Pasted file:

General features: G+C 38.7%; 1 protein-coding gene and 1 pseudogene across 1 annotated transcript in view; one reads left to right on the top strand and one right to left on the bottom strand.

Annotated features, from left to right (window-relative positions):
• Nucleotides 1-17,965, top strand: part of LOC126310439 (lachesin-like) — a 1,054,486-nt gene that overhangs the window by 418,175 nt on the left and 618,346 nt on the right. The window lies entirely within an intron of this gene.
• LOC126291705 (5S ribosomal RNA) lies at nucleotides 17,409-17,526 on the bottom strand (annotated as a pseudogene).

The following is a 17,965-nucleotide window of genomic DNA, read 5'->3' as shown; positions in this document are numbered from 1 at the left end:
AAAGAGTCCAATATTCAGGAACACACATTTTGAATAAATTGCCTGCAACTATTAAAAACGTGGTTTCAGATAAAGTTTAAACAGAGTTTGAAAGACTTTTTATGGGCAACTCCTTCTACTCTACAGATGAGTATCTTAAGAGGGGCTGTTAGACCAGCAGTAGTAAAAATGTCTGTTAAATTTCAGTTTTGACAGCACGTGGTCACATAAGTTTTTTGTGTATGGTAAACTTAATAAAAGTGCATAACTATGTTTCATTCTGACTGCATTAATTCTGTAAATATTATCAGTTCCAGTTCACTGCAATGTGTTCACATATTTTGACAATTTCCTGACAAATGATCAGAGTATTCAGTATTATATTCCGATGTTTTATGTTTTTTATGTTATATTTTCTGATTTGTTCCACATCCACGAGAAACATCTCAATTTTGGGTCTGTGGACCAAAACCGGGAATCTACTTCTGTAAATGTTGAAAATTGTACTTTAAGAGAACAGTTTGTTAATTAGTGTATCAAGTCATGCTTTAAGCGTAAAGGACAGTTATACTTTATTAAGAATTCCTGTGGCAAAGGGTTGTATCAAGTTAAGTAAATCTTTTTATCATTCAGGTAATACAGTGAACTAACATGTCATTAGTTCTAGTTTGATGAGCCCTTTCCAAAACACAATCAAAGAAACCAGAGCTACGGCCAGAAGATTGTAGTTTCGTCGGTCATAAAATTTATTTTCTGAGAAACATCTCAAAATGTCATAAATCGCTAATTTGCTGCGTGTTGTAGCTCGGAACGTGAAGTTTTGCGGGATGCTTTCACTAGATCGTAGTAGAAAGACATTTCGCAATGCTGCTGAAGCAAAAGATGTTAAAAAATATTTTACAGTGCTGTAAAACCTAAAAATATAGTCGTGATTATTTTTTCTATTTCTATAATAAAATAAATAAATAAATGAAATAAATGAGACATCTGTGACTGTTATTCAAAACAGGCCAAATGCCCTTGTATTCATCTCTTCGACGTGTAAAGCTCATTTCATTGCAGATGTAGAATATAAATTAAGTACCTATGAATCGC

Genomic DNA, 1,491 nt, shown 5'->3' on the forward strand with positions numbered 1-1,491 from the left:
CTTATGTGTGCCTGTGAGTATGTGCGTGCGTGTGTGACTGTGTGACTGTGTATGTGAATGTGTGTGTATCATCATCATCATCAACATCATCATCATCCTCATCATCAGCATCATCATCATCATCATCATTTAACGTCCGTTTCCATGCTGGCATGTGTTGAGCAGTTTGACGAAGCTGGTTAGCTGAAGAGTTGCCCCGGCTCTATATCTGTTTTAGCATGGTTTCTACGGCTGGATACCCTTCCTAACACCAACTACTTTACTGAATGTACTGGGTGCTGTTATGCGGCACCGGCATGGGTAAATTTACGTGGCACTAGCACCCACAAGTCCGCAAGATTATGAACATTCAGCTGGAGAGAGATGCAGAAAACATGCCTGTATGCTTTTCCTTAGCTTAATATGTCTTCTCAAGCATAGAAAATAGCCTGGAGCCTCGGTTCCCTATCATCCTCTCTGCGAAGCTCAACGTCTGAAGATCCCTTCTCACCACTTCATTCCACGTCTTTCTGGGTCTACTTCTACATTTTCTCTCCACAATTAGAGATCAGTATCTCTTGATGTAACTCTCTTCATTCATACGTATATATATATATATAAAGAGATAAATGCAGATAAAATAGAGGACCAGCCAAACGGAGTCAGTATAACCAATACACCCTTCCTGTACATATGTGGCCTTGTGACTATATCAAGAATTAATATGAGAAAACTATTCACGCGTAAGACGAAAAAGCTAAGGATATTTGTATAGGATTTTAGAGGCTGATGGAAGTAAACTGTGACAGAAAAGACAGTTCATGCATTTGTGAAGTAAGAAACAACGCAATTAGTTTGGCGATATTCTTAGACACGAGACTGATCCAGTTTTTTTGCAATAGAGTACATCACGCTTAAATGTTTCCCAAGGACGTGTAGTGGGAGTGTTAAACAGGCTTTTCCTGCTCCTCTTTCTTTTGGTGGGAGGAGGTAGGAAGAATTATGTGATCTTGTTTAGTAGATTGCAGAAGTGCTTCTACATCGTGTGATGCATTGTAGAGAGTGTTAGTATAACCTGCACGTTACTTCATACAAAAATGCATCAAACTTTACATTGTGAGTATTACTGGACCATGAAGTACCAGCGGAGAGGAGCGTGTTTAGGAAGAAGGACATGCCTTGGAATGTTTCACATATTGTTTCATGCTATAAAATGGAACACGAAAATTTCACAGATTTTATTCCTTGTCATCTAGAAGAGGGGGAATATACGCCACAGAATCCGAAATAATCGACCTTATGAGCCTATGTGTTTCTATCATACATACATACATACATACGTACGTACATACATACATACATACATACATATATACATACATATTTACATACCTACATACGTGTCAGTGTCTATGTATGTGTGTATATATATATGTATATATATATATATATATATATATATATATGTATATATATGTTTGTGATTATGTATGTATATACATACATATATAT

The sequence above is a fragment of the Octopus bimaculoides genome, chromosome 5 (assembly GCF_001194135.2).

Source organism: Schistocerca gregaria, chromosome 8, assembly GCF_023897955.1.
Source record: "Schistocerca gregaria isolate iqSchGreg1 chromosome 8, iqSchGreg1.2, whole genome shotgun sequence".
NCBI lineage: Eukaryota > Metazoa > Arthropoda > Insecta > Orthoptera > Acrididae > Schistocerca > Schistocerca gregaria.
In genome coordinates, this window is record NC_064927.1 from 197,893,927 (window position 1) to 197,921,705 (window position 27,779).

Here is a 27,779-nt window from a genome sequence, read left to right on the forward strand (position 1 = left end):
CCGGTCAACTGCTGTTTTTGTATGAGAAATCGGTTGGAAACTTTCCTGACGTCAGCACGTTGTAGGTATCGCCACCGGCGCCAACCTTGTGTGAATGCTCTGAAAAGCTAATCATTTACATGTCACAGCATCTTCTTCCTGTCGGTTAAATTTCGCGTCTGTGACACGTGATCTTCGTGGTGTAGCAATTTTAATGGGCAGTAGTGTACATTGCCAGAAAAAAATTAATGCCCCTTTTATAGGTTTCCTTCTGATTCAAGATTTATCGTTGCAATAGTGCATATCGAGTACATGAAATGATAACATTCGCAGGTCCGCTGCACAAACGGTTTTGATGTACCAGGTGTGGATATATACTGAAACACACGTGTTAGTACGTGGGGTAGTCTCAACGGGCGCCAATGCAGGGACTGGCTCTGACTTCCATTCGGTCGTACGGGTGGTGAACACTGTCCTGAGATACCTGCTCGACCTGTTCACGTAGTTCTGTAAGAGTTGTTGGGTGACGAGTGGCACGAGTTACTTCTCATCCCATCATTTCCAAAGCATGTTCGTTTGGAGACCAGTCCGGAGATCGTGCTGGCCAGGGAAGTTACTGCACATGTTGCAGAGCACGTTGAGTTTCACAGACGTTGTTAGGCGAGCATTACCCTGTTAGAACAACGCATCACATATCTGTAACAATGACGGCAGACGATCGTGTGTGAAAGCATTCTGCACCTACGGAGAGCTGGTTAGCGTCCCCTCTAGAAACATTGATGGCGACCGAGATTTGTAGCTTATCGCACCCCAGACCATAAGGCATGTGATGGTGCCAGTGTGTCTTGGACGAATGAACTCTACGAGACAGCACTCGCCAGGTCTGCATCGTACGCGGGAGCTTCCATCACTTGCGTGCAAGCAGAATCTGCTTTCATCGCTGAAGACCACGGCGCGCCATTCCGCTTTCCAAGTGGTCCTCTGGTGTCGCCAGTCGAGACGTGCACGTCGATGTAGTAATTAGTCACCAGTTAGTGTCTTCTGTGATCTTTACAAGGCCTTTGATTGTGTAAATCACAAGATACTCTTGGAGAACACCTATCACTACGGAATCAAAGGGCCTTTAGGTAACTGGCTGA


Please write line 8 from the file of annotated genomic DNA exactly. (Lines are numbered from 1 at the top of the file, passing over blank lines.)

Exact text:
CTTATGTGTGCCTGTGAGTATGTGCGTGCGTGTGTGACTGTGTGACTGTGTATGTGAATGTGTGTGTATCATCATCATCATCAACATCATCATCATCCTCATCATCAGCATCATCATCATCATCATCATTTAACGTCCGTTTCCATGCTGGCATGTGTTGAGCAGTTTGACGAAGCTGGTTAGCTGAAGAGTTGCCCCGGCTCTATATCTGTTTTAGCATGGTTTCTACGGCTGGATACCCTTCCTAACACCAACTACTTTACTGAATGTACTGGGTGCTGTTATGCGGCACCGGCATGGGTAAATTTACGTGGCACTAGCACCCACAAGTCCGCAAGATTATGAACATTCAGCTGGAGAGAGATGCAGAAAACATGCCTGTATGCTTTTCCTTAGCTTAATATGTCTTCTCAAGCATAGAAAATAGCCTGGAGCCTCGGTTCCCTATCATCCTCTCTGCGAAGCTCAACGTCTGAAGATCCCTTCTCACCACTTCATTCCACGTCTTTCTGGGTCTACTTCTACATTTTCTCTCCACAATTAGAGATCAGTATCTCTTGATGTAACTCTCTTCATTCATACGTATATATATATATATAAAGAGATAAATGCAGATAAAATAGAGGACCAGCCAAACGGAGTCAGTATAACCAATACACCCTTCCTGTACATATGTGGCCTTGTGACTATATCAAGAATTAATATGAGAAAACTATTCACGCGTAAGACGAAAAAGCTAAGGATATTTGTATAGGATTTTAGAGGCTGATGGAAGTAAACTGTGACAGAAAAGACAGTTCATGCATTTGTGAAGTAAGAAACAACGCAATTAGTTTGGCGATATTCTTAGACACGAGACTGATCCAGTTTTTTTGCAATAGAGTACATCACGCTTAAATGTTTCCCAAGGACGTGTAGTGGGAGTGTTAAACAGGCTTTTCCTGCTCCTCTTTCTTTTGGTGGGAGGAGGTAGGAAGAATTATGTGATCTTGTTTAGTAGATTGCAGAAGTGCTTCTACATCGTGTGATGCATTGTAGAGAGTGTTAGTATAACCTGCACGTTACTTCATACAAAAATGCATCAAACTTTACATTGTGAGTATTACTGGACCATGAAGTACCAGCGGAGAGGAGCGTGTTTAGGAAGAAGGACATGCCTTGGAATGTTTCACATATTGTTTCATGCTATAAAATGGAACACGAAAATTTCACAGATTTTATTCCTTGTCATCTAGAAGAGGGGGAATATACGCCACAGAATCCGAAATAATCGACCTTATGAGCCTATGTGTTTCTATCATACATACATACATACATACGTACGTACATACATACATACATACATACATATATACATACATATTTACATACCTACATACGTGTCAGTGTCTATGTATGTGTGTATATATATATGTATATATATATATATATATATATATATATATGTATATATATGTTTGTGATTATGTATGTATATACATACATATATAT